The Tug-Of-War Of Singleness (Part 2)
The piece below is an article I originally wrote for Single Christianity Magazine, posted on May 27th. It's part two of a three part series that talks about my journey and struggle through singleness, which I pray God uses to encourage and strengthen those who are, or know someone, who is an adult in the single season. For part one of the series, see the previous post on my website. For more resources from Single Christianity Magazine, click the button below!
It was a warm, sunny afternoon as I breezed through the door of a friend’s apartment for an Easter lunch. I was arriving a little late so the room was full of faces. Most I knew, but one was unfamiliar. He was tall, attractive and he lit up the room with his warm humor. I was drawn to this stranger and when we found ourselves sitting next to each other, we connected over our shared interest in John MacArthur. His name was Ryan, and our story started here.
I began seeing Ryan in social settings; a group of late-twenty somethings spending the summer watching movies, playing putt putt and eating sushi. It was an instant attraction and four months later we were on our first date.
A few weeks before Ryan asked me out, he called me to share some very personal details about his life. He was 27 years old and divorced; not once, but twice. This is where I could live or die by that “list” I mentioned in my previous article. I could have seen the baggage and written him off, or I could see the man God had forged through trials and explore the possibilities.
He was a man with a tragic past, having lost both parents by the age of fifteen, who sought value in women who eventually left him. He had experienced being cheated on, living with someone with mental illness, and being unequally yoked. He didn’t deserve judgement, as I fear many divorcees experience in the Christian world; he was forgiven by Jesus and on a different path, and that was enough for me to consider him.
More than anything, I had that “peace” for the first time in my life. A lot of potential men came and went over the years, most without the baggage Ryan had, but never had I experienced a peace to enter into a relationship. Now here stood a man with a complicated past and it was there; that confidence I never had.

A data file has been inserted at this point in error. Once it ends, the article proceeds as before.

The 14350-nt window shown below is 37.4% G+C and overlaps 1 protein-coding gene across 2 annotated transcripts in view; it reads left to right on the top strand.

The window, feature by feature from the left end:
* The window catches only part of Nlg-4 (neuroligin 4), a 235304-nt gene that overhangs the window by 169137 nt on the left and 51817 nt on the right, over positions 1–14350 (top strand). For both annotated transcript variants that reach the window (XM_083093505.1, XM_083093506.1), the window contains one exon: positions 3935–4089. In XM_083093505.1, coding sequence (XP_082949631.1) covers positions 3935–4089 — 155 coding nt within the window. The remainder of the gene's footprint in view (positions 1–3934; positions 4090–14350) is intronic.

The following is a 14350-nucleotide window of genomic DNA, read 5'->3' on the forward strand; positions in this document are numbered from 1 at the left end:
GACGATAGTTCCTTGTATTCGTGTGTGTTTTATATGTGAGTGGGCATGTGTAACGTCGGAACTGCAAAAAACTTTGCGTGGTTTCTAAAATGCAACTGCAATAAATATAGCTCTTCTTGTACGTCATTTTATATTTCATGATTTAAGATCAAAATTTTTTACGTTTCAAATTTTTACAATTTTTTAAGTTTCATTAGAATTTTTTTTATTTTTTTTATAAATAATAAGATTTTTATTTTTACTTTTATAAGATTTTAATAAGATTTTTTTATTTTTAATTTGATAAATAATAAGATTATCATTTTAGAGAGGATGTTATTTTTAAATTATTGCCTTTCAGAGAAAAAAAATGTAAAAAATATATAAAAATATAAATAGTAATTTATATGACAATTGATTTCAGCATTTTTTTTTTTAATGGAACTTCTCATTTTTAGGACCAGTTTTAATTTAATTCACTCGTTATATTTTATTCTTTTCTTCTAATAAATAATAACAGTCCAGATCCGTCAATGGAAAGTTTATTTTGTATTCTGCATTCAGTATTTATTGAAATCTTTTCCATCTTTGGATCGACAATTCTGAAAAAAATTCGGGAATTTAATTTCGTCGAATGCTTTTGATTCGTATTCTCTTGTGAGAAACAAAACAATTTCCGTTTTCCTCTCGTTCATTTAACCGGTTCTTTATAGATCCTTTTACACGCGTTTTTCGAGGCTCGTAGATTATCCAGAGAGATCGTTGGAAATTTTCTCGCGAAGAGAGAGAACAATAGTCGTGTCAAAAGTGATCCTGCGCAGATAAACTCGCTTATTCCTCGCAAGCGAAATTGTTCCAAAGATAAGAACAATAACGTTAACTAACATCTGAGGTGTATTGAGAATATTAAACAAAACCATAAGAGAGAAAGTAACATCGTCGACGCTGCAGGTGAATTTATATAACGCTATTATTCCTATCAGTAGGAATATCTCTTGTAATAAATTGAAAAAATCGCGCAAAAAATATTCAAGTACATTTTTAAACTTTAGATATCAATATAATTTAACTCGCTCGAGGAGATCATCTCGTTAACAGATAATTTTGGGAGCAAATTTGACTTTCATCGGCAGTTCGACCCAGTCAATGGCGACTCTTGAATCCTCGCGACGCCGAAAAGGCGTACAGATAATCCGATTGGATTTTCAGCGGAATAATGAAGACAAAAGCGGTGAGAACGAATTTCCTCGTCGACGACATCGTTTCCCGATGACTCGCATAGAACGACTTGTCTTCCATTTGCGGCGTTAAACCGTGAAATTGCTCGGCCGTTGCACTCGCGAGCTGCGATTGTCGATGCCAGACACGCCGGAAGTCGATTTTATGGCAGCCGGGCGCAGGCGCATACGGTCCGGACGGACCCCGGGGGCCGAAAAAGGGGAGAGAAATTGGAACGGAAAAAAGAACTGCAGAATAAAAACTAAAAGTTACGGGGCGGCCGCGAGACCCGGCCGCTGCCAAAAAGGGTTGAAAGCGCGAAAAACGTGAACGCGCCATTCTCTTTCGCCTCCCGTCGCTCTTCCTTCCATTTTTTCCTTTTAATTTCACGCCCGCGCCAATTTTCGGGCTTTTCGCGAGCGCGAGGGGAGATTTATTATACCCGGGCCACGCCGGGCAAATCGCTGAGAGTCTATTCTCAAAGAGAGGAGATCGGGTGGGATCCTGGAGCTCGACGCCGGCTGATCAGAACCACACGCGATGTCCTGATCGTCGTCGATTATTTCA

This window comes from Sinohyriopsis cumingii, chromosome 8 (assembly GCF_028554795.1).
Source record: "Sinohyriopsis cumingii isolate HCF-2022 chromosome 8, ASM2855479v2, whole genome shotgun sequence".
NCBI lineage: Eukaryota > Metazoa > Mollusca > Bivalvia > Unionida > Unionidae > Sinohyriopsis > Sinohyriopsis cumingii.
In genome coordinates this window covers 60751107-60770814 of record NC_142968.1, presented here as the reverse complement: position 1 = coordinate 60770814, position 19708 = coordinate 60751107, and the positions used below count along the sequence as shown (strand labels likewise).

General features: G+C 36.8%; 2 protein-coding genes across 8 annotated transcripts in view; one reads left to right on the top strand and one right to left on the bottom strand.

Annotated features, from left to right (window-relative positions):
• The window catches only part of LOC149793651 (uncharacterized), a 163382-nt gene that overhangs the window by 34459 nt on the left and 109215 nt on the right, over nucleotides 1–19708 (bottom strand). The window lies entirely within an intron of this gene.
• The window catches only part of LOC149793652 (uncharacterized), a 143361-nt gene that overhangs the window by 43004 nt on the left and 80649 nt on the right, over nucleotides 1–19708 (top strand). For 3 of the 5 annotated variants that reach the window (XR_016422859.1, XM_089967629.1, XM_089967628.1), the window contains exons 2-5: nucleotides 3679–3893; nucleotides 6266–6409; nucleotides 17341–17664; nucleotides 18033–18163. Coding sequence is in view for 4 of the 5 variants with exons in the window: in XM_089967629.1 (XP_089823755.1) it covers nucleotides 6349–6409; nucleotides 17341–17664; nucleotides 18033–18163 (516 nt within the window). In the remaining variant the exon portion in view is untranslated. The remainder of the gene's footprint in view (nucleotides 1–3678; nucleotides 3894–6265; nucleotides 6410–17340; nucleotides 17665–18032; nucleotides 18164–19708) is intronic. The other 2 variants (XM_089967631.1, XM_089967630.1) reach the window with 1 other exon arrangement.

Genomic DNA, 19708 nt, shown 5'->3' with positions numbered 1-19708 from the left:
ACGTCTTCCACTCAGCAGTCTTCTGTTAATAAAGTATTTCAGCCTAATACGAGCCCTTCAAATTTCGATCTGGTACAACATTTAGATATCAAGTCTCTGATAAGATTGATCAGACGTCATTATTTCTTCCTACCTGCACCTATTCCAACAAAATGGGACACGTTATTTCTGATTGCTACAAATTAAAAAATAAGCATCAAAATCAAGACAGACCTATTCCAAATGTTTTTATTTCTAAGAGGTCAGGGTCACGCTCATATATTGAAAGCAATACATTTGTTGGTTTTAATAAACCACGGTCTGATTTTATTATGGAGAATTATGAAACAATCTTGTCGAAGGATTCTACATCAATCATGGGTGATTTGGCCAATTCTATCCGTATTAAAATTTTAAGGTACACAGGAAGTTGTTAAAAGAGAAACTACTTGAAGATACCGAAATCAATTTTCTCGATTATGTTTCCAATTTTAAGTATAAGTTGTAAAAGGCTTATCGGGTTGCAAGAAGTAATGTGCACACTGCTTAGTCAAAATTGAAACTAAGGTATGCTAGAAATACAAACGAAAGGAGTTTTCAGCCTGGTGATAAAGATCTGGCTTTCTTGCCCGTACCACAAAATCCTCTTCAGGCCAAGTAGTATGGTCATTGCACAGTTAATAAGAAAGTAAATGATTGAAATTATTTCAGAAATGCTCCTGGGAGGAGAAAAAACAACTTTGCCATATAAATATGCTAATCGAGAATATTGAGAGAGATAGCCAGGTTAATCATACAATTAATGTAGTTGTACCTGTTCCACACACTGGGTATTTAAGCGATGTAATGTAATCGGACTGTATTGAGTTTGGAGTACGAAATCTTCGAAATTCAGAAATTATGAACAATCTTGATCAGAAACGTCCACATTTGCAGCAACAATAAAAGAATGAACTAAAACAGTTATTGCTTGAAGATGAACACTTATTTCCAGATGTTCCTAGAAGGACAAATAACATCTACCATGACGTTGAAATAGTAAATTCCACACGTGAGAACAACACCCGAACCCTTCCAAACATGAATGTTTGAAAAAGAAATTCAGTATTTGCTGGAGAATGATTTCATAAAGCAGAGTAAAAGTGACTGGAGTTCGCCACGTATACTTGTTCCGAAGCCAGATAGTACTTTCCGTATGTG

This is what that peace I talked about looked like for me. It was peace in the traditional meaning of not feeling anxious, but tranquil. It was peace in the personal sense that I felt this green light to move forward. Internally, my past and insecurities were overshadowed by the possibilities presented to me in Ryan. As I prayed for direction, I never sensed a hesitancy with him like I had with others.
The end of that summer was the best of my life: laughs shared over ballgames and concerts, deep conversations under the night sky, and a connection I had never experienced, with this guy who was unlike anyone I’d ever met. Fairly early on in the relationship, I just knew that I knew he was the person I was supposed to spend the rest of my life with.
For a few months it was like heaven on earth; I had never been happier and I thought nothing could change the way we were. However, something happened that would forever change me and us. This is something I’ve only shared with a few close people.
Two months into the relationship Ryan and I had sex. There is no excuse for the sin we committed and I went through all the proper restoration afterward, to the extent of completely stepping away from the ministry I was involved in at church. It’s been almost five years and I still regret having done it. I’m not in bondage to it, praise God, but it’s something I can never take back as much as I wish I could. Its effects on me and our relationship at the time were tremendous, to the point we eventually broke up. There is a reason sex is reserved for marriage, and it wasn’t ours to experience at that time.